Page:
The ACA requires certain plan design, coverage, and administration changes that impact employers with a fully-insured small group health plan. Here are the major changes:

  • Summary of Benefits and Coverage (SBC) – Starting September 23, 2012, health insurance issuers and group health plans are required to provide eligible participants with an easy-to-understand summary about a health plan’s benefits and coverage. The new regulation is intended to help individuals better understand their health insurance options. 

  • Adjusted Community Rating and Market Restriction – As of 2014, health insurance premium rates in the individual and small group markets are only allowed to vary by family size, geography, tobacco use, and age. Other rating factors previously used such as gender, industry, group size, health status and medical history are now prohibited. The impact of age factors is limited to a range of 3 to 1. Tobacco users may also have their premium varied by up to 50 percent higher than non-tobacco users. As a result of these changes, a significant number of employers will see more substantial premium increases than under previous regulations.

  • Employer Mandate (aka Employer Shared Responsibility Fees, or Play or Pay) – Under the ACA, employers with 50+ full time equivalent (FTE) employees may be subject to a penalty if they do not offer affordable, minimum essential coverage to full-time employees. The employer mandate starts January 1, 2015 for employers with 100+ FTEs, and starts January 1, 2016 for employers with 50+ FTE. Employers with fewer than 50 FTE employees are not subject to the employer mandate. See this FAQ: Does My Small Business Have to Provide Health Insurance?

  • Essential Health Benefits (EHB) & Annual Limit Prohibitions – As of 2014, fully-insured small group employers are required to cover all Essential Health Benefits (EHBs). And, all annual and lifetime dollar limits must be removed from EHB. See the final rule on Essential Health Benefits here.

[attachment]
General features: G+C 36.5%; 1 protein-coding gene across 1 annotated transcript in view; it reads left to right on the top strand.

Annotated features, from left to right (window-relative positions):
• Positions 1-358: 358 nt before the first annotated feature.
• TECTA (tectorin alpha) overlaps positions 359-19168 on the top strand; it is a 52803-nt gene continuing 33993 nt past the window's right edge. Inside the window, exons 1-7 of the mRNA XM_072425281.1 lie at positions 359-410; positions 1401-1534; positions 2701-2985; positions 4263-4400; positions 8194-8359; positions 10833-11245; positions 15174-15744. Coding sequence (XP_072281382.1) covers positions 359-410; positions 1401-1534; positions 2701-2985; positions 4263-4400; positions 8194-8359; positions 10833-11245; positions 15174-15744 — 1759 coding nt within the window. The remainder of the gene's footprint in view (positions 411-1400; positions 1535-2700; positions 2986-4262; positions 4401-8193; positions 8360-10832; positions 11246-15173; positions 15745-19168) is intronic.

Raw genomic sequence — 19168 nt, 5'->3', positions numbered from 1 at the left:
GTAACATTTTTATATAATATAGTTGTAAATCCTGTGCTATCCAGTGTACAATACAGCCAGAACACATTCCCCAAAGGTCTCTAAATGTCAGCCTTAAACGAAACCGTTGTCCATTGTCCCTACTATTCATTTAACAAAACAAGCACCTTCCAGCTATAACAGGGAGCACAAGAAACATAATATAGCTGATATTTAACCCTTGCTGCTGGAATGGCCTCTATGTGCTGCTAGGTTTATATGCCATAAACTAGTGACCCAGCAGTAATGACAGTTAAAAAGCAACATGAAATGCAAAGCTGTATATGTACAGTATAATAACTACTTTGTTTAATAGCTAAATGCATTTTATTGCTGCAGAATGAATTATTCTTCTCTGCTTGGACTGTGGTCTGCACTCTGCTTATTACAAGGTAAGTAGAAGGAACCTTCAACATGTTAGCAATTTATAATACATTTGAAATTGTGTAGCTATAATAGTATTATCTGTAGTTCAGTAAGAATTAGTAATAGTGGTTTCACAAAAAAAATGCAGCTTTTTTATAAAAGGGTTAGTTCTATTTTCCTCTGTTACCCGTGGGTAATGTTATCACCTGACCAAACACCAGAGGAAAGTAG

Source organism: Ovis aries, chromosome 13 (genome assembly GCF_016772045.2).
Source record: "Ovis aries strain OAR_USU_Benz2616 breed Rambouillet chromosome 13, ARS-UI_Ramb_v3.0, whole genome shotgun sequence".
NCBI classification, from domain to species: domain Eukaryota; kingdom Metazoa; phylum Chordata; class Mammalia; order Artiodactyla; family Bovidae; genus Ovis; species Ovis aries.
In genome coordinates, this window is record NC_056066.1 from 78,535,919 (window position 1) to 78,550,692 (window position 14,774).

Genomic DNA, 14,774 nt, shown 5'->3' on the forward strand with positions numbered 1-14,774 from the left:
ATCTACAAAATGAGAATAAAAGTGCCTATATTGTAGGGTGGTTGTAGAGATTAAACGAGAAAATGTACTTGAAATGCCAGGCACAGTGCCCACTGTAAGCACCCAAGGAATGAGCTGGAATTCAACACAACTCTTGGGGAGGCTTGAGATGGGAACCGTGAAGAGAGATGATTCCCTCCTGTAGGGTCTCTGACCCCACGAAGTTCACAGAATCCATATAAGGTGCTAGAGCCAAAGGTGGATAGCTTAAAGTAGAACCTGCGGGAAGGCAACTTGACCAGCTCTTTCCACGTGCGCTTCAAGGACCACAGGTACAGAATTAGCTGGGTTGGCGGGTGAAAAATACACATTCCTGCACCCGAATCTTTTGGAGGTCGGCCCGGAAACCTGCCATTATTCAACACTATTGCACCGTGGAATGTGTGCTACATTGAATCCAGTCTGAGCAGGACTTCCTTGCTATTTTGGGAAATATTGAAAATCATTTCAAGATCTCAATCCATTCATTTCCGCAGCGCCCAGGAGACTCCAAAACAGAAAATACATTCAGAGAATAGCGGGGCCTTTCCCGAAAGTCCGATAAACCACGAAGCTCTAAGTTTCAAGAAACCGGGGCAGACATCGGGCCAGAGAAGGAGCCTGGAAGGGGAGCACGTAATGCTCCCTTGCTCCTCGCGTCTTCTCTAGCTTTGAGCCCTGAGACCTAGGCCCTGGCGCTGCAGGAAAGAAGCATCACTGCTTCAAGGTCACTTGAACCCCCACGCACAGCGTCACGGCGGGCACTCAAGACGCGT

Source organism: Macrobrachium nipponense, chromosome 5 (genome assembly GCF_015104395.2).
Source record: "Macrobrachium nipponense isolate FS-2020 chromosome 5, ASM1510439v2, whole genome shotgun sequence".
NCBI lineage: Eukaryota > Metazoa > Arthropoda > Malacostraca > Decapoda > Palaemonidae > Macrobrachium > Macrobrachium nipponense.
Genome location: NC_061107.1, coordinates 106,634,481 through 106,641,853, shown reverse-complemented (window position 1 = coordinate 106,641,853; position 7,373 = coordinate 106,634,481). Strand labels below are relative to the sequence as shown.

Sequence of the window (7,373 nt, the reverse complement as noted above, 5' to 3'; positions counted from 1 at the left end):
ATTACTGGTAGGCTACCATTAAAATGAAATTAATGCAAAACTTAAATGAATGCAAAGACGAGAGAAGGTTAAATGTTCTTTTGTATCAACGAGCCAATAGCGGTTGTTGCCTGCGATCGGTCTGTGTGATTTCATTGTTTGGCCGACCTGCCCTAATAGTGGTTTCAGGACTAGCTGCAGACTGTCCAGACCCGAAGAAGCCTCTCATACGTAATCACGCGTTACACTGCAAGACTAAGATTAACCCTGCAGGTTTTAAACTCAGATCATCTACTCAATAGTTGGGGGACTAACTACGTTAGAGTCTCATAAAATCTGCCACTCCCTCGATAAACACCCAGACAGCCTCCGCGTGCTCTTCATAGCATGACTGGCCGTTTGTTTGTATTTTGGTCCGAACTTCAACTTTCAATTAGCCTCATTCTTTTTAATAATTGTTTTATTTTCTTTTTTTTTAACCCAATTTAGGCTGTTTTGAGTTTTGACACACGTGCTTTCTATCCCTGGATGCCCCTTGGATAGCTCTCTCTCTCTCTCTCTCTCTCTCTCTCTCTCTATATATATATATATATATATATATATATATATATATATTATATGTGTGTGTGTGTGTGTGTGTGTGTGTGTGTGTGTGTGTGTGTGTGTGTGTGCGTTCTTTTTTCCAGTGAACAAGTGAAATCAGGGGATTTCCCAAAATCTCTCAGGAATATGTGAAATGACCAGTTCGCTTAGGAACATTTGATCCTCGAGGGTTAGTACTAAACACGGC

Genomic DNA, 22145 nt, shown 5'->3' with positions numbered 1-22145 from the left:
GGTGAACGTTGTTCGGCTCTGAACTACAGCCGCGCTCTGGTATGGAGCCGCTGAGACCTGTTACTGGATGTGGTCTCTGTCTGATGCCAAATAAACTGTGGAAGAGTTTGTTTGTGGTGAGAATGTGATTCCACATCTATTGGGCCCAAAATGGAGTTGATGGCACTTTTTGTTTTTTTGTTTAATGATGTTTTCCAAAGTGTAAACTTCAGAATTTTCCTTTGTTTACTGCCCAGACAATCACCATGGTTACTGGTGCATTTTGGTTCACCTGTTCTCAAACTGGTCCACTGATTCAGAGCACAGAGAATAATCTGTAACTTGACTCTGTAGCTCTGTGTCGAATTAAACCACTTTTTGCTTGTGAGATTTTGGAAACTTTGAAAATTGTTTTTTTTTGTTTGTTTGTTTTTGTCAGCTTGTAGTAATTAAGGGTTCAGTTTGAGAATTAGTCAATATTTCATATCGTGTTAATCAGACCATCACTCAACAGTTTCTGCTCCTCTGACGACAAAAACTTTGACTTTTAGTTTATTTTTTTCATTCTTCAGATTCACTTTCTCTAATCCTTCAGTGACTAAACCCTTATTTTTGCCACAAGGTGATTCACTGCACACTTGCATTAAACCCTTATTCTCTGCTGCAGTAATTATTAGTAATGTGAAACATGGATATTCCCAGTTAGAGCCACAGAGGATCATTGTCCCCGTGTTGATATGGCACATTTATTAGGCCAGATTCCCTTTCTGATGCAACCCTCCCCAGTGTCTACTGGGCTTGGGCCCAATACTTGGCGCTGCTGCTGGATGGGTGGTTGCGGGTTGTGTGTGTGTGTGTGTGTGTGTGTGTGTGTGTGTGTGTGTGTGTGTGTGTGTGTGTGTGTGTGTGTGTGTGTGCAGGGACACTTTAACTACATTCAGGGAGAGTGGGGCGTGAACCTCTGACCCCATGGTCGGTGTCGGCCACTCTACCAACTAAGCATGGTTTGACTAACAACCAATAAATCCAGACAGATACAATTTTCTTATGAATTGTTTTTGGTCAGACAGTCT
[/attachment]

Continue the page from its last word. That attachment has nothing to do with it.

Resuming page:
• Deductible Limits for EHBs -  For plan years beginning on or after January 1, 2014, non-grandfathered, fully-insured small group plans must limit deductibles to $2,000 for individuals and $4,000 for families (in-network).

  • Out-of-Pocket Maximums for EHBs - For plan years beginning on or after January 1, 2014, all non-grandfathered plans that cover EHBs must limit annual out-of-pocket member expenses for in-network EHBs. Expenses for EHBs, including coinsurance, deductibles, copays and similar charges cannot exceed 2014 out-of-pocket limits set by the IRS for High Deductible Health Plans. The 2014 out-of pocket maximum for EHBs is $6,350 for self-only coverage and $12,700 for family coverage. Note: Some of the out-of-pocket limits have been delayed until 2015. See this article.

  • Prohibition of Pre-existing Condition Exclusions for All Ages – As of 2014, pre-existing condition exclusions must be removed for all members, not just those under age 19.

  • Guaranteed Availability and Renewability - All carriers in the individual and group markets are required to offer all products approved for sale in a particular market and accept any individual or group that applies for any of those products. Plans and policies are guaranteed renewable.

For a complete list, see this updated 2014 health reform timeline.

Do you have a question about how the ACA impacts your small group health plan, or your small business? Leave a comment or question below.